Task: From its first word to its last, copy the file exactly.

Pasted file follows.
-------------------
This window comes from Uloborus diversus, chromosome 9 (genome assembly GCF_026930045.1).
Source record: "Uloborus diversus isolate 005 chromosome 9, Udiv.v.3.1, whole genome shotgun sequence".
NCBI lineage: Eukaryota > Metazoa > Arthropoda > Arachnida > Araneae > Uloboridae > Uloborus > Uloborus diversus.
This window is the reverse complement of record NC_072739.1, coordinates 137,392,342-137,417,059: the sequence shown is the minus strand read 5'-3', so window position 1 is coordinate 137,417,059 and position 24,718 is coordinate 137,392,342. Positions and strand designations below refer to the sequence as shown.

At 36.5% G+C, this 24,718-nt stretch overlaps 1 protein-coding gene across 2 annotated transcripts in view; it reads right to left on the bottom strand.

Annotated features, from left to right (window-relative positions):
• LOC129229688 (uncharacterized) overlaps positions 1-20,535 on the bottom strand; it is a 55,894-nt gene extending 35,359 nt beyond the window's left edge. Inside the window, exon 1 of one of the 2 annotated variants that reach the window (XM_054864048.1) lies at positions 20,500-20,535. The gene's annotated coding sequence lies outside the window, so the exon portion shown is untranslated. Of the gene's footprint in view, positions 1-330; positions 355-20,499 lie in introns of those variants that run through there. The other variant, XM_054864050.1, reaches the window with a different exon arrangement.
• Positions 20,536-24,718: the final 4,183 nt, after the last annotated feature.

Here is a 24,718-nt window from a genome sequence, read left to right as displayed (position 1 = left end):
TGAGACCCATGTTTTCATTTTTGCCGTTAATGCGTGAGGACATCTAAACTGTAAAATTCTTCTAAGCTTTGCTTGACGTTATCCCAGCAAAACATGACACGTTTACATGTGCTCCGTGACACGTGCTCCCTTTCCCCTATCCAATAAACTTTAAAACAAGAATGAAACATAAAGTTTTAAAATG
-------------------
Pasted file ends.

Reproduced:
This window comes from Uloborus diversus, chromosome 9 (genome assembly GCF_026930045.1).
Source record: "Uloborus diversus isolate 005 chromosome 9, Udiv.v.3.1, whole genome shotgun sequence".
NCBI lineage: Eukaryota > Metazoa > Arthropoda > Arachnida > Araneae > Uloboridae > Uloborus > Uloborus diversus.
This window is the reverse complement of record NC_072739.1, coordinates 137,392,342-137,417,059: the sequence shown is the minus strand read 5'-3', so window position 1 is coordinate 137,417,059 and position 24,718 is coordinate 137,392,342. Positions and strand designations below refer to the sequence as shown.

At 36.5% G+C, this 24,718-nt stretch overlaps 1 protein-coding gene across 2 annotated transcripts in view; it reads right to left on the bottom strand.

Annotated features, from left to right (window-relative positions):
• LOC129229688 (uncharacterized) overlaps positions 1-20,535 on the bottom strand; it is a 55,894-nt gene extending 35,359 nt beyond the window's left edge. Inside the window, exon 1 of one of the 2 annotated variants that reach the window (XM_054864048.1) lies at positions 20,500-20,535. The gene's annotated coding sequence lies outside the window, so the exon portion shown is untranslated. Of the gene's footprint in view, positions 1-330; positions 355-20,499 lie in introns of those variants that run through there. The other variant, XM_054864050.1, reaches the window with a different exon arrangement.
• Positions 20,536-24,718: the final 4,183 nt, after the last annotated feature.

Here is a 24,718-nt window from a genome sequence, read left to right as displayed (position 1 = left end):
TGAGACCCATGTTTTCATTTTTGCCGTTAATGCGTGAGGACATCTAAACTGTAAAATTCTTCTAAGCTTTGCTTGACGTTATCCCAGCAAAACATGACACGTTTACATGTGCTCCGTGACACGTGCTCCCTTTCCCCTATCCAATAAACTTTAAAACAAGAATGAAACATAAAGTTTTAAAATG